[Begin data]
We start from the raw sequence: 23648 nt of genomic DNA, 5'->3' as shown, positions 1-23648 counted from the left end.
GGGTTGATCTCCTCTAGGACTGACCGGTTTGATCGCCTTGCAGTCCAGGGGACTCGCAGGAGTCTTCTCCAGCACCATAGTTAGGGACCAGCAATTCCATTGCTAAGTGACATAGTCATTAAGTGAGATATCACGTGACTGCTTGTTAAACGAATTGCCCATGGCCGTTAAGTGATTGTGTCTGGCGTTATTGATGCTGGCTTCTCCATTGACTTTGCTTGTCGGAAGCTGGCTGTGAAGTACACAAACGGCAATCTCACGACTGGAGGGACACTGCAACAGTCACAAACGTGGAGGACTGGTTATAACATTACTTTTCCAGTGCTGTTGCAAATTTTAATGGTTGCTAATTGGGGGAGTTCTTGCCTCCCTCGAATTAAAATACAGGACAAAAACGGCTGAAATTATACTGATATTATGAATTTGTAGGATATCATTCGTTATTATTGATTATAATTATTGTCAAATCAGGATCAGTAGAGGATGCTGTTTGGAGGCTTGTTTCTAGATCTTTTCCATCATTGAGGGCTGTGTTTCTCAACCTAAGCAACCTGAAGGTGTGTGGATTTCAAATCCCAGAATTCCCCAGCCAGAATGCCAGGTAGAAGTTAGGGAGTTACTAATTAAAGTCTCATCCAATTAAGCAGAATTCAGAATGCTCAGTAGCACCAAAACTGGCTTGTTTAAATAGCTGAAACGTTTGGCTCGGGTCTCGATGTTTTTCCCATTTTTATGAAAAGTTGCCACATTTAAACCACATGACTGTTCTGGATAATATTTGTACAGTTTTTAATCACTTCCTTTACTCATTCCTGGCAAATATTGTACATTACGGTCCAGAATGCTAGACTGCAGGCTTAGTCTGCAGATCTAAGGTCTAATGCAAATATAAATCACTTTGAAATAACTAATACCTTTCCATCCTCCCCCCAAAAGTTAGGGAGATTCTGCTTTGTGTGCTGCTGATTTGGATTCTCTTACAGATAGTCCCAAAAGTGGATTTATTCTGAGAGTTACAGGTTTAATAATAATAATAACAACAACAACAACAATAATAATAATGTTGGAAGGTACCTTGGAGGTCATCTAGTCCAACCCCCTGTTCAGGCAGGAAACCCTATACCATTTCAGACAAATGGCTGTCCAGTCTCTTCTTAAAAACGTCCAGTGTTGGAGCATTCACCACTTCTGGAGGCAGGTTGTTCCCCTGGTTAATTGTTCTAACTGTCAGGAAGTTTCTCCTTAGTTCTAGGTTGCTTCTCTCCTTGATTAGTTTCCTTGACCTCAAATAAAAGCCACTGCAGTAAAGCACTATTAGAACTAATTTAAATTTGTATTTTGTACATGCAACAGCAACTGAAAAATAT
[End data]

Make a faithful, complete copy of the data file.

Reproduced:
We start from the raw sequence: 23648 nt of genomic DNA, 5'->3' as shown, positions 1-23648 counted from the left end.
GGGTTGATCTCCTCTAGGACTGACCGGTTTGATCGCCTTGCAGTCCAGGGGACTCGCAGGAGTCTTCTCCAGCACCATAGTTAGGGACCAGCAATTCCATTGCTAAGTGACATAGTCATTAAGTGAGATATCACGTGACTGCTTGTTAAACGAATTGCCCATGGCCGTTAAGTGATTGTGTCTGGCGTTATTGATGCTGGCTTCTCCATTGACTTTGCTTGTCGGAAGCTGGCTGTGAAGTACACAAACGGCAATCTCACGACTGGAGGGACACTGCAACAGTCACAAACGTGGAGGACTGGTTATAACATTACTTTTCCAGTGCTGTTGCAAATTTTAATGGTTGCTAATTGGGGGAGTTCTTGCCTCCCTCGAATTAAAATACAGGACAAAAACGGCTGAAATTATACTGATATTATGAATTTGTAGGATATCATTCGTTATTATTGATTATAATTATTGTCAAATCAGGATCAGTAGAGGATGCTGTTTGGAGGCTTGTTTCTAGATCTTTTCCATCATTGAGGGCTGTGTTTCTCAACCTAAGCAACCTGAAGGTGTGTGGATTTCAAATCCCAGAATTCCCCAGCCAGAATGCCAGGTAGAAGTTAGGGAGTTACTAATTAAAGTCTCATCCAATTAAGCAGAATTCAGAATGCTCAGTAGCACCAAAACTGGCTTGTTTAAATAGCTGAAACGTTTGGCTCGGGTCTCGATGTTTTTCCCATTTTTATGAAAAGTTGCCACATTTAAACCACATGACTGTTCTGGATAATATTTGTACAGTTTTTAATCACTTCCTTTACTCATTCCTGGCAAATATTGTACATTACGGTCCAGAATGCTAGACTGCAGGCTTAGTCTGCAGATCTAAGGTCTAATGCAAATATAAATCACTTTGAAATAACTAATACCTTTCCATCCTCCCCCCAAAAGTTAGGGAGATTCTGCTTTGTGTGCTGCTGATTTGGATTCTCTTACAGATAGTCCCAAAAGTGGATTTATTCTGAGAGTTACAGGTTTAATAATAATAATAACAACAACAACAACAATAATAATAATGTTGGAAGGTACCTTGGAGGTCATCTAGTCCAACCCCCTGTTCAGGCAGGAAACCCTATACCATTTCAGACAAATGGCTGTCCAGTCTCTTCTTAAAAACGTCCAGTGTTGGAGCATTCACCACTTCTGGAGGCAGGTTGTTCCCCTGGTTAATTGTTCTAACTGTCAGGAAGTTTCTCCTTAGTTCTAGGTTGCTTCTCTCCTTGATTAGTTTCCTTGACCTCAAATAAAAGCCACTGCAGTAAAGCACTATTAGAACTAATTTAAATTTGTATTTTGTACATGCAACAGCAACTGAAAAATAT